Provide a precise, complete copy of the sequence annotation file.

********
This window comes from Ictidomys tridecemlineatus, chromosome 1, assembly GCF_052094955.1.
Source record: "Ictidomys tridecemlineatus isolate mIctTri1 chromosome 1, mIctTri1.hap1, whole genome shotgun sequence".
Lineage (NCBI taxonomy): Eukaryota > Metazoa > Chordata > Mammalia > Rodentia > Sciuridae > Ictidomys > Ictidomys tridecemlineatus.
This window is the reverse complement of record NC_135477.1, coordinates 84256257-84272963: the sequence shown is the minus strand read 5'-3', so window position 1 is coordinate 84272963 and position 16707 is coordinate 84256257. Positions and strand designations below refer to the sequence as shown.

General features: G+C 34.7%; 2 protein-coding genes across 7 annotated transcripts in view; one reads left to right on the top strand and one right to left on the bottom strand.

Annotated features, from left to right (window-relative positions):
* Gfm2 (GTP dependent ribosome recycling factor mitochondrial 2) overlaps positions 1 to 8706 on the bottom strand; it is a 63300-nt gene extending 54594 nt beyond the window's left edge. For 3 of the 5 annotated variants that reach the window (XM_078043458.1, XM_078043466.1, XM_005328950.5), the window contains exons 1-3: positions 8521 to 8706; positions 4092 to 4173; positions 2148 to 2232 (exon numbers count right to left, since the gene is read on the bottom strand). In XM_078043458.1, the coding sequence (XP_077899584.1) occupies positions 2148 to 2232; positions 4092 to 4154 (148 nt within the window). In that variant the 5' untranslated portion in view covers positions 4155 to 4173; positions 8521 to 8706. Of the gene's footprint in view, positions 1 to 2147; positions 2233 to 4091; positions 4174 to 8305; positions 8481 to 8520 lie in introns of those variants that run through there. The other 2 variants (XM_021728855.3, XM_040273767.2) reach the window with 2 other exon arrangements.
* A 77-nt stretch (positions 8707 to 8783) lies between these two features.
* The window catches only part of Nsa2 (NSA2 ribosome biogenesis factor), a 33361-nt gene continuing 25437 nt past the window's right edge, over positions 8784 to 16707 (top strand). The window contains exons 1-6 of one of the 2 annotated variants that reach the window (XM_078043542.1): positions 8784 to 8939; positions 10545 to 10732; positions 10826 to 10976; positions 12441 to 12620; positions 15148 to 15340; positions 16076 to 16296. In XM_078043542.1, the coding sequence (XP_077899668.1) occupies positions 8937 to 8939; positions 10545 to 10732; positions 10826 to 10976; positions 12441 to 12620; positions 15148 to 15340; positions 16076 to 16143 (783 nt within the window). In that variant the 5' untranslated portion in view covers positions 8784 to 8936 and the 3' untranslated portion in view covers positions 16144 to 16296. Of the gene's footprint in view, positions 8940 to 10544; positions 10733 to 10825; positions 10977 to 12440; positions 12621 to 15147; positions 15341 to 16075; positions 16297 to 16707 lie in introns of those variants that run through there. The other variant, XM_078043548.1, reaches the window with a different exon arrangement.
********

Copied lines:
This window comes from Ictidomys tridecemlineatus, chromosome 1, assembly GCF_052094955.1.
Source record: "Ictidomys tridecemlineatus isolate mIctTri1 chromosome 1, mIctTri1.hap1, whole genome shotgun sequence".
Lineage (NCBI taxonomy): Eukaryota > Metazoa > Chordata > Mammalia > Rodentia > Sciuridae > Ictidomys > Ictidomys tridecemlineatus.
This window is the reverse complement of record NC_135477.1, coordinates 84256257-84272963: the sequence shown is the minus strand read 5'-3', so window position 1 is coordinate 84272963 and position 16707 is coordinate 84256257. Positions and strand designations below refer to the sequence as shown.

General features: G+C 34.7%; 2 protein-coding genes across 7 annotated transcripts in view; one reads left to right on the top strand and one right to left on the bottom strand.

Annotated features, from left to right (window-relative positions):
* Gfm2 (GTP dependent ribosome recycling factor mitochondrial 2) overlaps positions 1 to 8706 on the bottom strand; it is a 63300-nt gene extending 54594 nt beyond the window's left edge. For 3 of the 5 annotated variants that reach the window (XM_078043458.1, XM_078043466.1, XM_005328950.5), the window contains exons 1-3: positions 8521 to 8706; positions 4092 to 4173; positions 2148 to 2232 (exon numbers count right to left, since the gene is read on the bottom strand). In XM_078043458.1, the coding sequence (XP_077899584.1) occupies positions 2148 to 2232; positions 4092 to 4154 (148 nt within the window). In that variant the 5' untranslated portion in view covers positions 4155 to 4173; positions 8521 to 8706. Of the gene's footprint in view, positions 1 to 2147; positions 2233 to 4091; positions 4174 to 8305; positions 8481 to 8520 lie in introns of those variants that run through there. The other 2 variants (XM_021728855.3, XM_040273767.2) reach the window with 2 other exon arrangements.
* A 77-nt stretch (positions 8707 to 8783) lies between these two features.
* The window catches only part of Nsa2 (NSA2 ribosome biogenesis factor), a 33361-nt gene continuing 25437 nt past the window's right edge, over positions 8784 to 16707 (top strand). The window contains exons 1-6 of one of the 2 annotated variants that reach the window (XM_078043542.1): positions 8784 to 8939; positions 10545 to 10732; positions 10826 to 10976; positions 12441 to 12620; positions 15148 to 15340; positions 16076 to 16296. In XM_078043542.1, the coding sequence (XP_077899668.1) occupies positions 8937 to 8939; positions 10545 to 10732; positions 10826 to 10976; positions 12441 to 12620; positions 15148 to 15340; positions 16076 to 16143 (783 nt within the window). In that variant the 5' untranslated portion in view covers positions 8784 to 8936 and the 3' untranslated portion in view covers positions 16144 to 16296. Of the gene's footprint in view, positions 8940 to 10544; positions 10733 to 10825; positions 10977 to 12440; positions 12621 to 15147; positions 15341 to 16075; positions 16297 to 16707 lie in introns of those variants that run through there. The other variant, XM_078043548.1, reaches the window with a different exon arrangement.